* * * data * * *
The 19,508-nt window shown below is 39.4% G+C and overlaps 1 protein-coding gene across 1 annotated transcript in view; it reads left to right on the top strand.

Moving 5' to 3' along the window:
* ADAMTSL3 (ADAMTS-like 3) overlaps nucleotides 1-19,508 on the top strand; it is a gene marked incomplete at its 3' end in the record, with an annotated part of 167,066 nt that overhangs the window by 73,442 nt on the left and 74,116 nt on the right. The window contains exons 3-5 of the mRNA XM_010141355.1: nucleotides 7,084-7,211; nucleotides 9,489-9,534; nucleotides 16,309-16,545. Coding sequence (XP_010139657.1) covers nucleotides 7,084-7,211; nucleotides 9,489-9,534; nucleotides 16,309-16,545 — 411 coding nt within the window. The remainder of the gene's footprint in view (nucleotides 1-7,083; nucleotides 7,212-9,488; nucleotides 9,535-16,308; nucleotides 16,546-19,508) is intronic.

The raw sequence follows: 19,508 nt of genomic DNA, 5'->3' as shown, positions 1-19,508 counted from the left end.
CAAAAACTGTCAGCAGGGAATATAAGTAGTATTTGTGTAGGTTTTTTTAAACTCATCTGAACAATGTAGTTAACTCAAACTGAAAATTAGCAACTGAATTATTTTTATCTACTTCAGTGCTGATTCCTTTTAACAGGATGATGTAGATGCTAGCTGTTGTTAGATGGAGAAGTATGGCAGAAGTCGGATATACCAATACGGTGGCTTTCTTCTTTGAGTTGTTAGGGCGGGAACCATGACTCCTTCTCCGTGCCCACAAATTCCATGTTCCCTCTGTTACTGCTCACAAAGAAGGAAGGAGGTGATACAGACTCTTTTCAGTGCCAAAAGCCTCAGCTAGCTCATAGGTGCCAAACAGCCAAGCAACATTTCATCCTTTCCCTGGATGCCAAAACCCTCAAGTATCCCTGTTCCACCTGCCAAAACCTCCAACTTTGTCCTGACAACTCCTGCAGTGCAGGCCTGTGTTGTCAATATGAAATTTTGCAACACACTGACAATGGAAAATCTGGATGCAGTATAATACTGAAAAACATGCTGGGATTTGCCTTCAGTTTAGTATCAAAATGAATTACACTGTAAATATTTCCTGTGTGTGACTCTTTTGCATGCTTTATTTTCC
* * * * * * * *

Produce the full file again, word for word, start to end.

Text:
The 19,508-nt window shown below is 39.4% G+C and overlaps 1 protein-coding gene across 1 annotated transcript in view; it reads left to right on the top strand.

Moving 5' to 3' along the window:
* ADAMTSL3 (ADAMTS-like 3) overlaps nucleotides 1-19,508 on the top strand; it is a gene marked incomplete at its 3' end in the record, with an annotated part of 167,066 nt that overhangs the window by 73,442 nt on the left and 74,116 nt on the right. The window contains exons 3-5 of the mRNA XM_010141355.1: nucleotides 7,084-7,211; nucleotides 9,489-9,534; nucleotides 16,309-16,545. Coding sequence (XP_010139657.1) covers nucleotides 7,084-7,211; nucleotides 9,489-9,534; nucleotides 16,309-16,545 — 411 coding nt within the window. The remainder of the gene's footprint in view (nucleotides 1-7,083; nucleotides 7,212-9,488; nucleotides 9,535-16,308; nucleotides 16,546-19,508) is intronic.

The raw sequence follows: 19,508 nt of genomic DNA, 5'->3' as shown, positions 1-19,508 counted from the left end.
CAAAAACTGTCAGCAGGGAATATAAGTAGTATTTGTGTAGGTTTTTTTAAACTCATCTGAACAATGTAGTTAACTCAAACTGAAAATTAGCAACTGAATTATTTTTATCTACTTCAGTGCTGATTCCTTTTAACAGGATGATGTAGATGCTAGCTGTTGTTAGATGGAGAAGTATGGCAGAAGTCGGATATACCAATACGGTGGCTTTCTTCTTTGAGTTGTTAGGGCGGGAACCATGACTCCTTCTCCGTGCCCACAAATTCCATGTTCCCTCTGTTACTGCTCACAAAGAAGGAAGGAGGTGATACAGACTCTTTTCAGTGCCAAAAGCCTCAGCTAGCTCATAGGTGCCAAACAGCCAAGCAACATTTCATCCTTTCCCTGGATGCCAAAACCCTCAAGTATCCCTGTTCCACCTGCCAAAACCTCCAACTTTGTCCTGACAACTCCTGCAGTGCAGGCCTGTGTTGTCAATATGAAATTTTGCAACACACTGACAATGGAAAATCTGGATGCAGTATAATACTGAAAAACATGCTGGGATTTGCCTTCAGTTTAGTATCAAAATGAATTACACTGTAAATATTTCCTGTGTGTGACTCTTTTGCATGCTTTATTTTCC